Impact of Improved "Injera" Baking Stove Use on Childhood Acute Respiratory Infection Prevention in Northwest Ethiopia
|The safety and scientific validity of this study is the responsibility of the study sponsor and investigators. Listing a study does not mean it has been evaluated by the U.S. Federal Government. Read our disclaimer for details.|
|ClinicalTrials.gov Identifier: NCT03612362|
Recruitment Status : Unknown
Verified August 2018 by Mesafint Molla, Bahir Dar University.
Recruitment status was: Recruiting
First Posted : August 2, 2018
Last Update Posted : August 2, 2018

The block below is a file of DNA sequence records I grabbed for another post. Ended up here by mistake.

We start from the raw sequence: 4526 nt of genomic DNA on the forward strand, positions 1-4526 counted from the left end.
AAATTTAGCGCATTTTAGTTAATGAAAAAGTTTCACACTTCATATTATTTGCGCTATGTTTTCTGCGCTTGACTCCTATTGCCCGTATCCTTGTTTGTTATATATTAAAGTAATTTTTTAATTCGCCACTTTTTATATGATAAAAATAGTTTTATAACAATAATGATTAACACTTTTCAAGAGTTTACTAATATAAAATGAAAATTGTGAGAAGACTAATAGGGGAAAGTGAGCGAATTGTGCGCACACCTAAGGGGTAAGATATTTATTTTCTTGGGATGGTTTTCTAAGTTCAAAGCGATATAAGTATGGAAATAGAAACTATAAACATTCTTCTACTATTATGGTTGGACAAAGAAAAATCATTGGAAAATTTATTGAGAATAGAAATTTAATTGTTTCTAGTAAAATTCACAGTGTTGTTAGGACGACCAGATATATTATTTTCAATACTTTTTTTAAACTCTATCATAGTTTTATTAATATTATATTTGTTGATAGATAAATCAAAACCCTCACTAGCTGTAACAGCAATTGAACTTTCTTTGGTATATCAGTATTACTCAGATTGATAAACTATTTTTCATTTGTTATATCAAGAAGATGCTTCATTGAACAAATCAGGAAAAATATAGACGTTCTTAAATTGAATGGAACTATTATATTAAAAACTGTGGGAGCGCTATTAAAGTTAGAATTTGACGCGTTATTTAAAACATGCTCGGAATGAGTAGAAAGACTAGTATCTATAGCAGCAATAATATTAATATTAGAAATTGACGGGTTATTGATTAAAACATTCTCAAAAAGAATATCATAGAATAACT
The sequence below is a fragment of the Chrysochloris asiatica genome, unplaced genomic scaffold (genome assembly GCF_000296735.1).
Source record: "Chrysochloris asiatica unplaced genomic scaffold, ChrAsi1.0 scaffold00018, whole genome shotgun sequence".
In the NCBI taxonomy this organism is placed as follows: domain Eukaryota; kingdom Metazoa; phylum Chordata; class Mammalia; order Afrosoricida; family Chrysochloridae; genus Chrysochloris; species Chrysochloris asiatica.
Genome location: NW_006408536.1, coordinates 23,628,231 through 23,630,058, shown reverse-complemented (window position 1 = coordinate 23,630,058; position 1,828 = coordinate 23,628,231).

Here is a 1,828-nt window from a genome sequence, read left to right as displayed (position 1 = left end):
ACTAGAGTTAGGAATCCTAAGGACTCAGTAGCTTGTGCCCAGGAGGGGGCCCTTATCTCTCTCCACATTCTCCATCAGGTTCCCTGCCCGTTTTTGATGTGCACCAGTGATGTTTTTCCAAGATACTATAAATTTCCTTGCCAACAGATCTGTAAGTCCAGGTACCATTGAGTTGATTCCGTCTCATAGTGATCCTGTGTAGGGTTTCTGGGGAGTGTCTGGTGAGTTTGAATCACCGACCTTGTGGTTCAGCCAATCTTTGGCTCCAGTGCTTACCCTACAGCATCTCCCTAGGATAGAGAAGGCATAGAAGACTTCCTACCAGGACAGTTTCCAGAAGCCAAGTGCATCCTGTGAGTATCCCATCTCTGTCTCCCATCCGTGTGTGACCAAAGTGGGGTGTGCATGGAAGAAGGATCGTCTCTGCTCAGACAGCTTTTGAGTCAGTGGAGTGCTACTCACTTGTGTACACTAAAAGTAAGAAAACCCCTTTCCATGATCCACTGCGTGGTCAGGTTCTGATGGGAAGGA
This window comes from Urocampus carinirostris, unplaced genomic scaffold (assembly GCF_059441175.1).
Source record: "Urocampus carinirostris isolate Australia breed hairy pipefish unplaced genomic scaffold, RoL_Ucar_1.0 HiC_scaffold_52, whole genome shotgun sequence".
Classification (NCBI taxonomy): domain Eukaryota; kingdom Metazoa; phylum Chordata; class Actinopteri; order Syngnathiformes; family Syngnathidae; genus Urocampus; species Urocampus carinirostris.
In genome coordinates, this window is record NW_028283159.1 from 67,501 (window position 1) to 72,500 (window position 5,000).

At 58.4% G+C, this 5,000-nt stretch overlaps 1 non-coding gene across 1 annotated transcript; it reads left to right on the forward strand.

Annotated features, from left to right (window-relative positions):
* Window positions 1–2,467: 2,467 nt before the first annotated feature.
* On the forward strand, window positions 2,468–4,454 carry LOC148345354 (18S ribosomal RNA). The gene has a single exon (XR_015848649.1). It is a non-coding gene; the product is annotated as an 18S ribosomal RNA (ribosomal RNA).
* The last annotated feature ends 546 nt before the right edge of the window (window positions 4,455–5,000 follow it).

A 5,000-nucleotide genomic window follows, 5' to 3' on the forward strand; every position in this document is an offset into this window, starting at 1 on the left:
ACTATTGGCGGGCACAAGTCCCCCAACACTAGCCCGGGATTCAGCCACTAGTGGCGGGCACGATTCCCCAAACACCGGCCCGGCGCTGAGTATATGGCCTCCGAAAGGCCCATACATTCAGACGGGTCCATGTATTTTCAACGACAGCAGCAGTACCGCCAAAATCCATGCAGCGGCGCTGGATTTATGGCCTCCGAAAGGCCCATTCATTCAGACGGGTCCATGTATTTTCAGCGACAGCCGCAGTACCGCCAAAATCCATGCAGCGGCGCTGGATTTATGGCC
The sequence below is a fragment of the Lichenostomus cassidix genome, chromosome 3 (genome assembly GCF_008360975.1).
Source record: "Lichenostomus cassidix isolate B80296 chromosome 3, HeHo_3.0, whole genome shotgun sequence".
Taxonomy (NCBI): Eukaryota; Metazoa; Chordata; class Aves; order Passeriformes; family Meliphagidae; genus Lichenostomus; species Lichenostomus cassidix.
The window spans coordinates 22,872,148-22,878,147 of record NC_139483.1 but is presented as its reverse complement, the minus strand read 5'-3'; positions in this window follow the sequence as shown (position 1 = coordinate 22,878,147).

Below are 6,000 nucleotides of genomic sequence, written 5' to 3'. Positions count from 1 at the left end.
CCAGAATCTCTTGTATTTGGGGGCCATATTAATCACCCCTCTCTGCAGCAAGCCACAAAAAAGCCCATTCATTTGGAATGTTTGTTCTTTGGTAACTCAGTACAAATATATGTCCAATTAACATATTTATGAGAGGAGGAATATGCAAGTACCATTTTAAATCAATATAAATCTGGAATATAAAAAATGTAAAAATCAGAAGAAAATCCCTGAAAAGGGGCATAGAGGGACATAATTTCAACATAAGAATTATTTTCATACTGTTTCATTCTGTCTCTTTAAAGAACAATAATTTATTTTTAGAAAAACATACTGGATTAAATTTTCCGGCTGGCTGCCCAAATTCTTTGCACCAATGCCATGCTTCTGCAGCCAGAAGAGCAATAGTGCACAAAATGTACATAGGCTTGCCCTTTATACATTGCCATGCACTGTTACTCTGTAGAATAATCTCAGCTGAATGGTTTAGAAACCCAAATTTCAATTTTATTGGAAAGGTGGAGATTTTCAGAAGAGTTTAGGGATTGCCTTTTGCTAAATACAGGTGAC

In Ethiopia, great majorities (95%) of households rely on solid biomass fuels such as wood, muck, crop residues, and charcoal burned in highly polluting stoves to meet the basic household energy needs with its severe health consequences due to emission of toxic indoor air pollutants. Correspondingly, household air pollution (HAP) from biomass fuel use is now estimated to be responsible for nearly 3.5 million premature deaths annually, with the highest disease burdens experienced by countries in sub-Saharan Africa. HAP ranks as the highest environmental risk factors to premature deaths globally and 2nd leading risk factor next to childhood underweight in most of sub-Saharan Africa countries as well as 3rd leading risk factor of disease next to childhood underweight, and suboptimal breastfeeding in Ethiopia.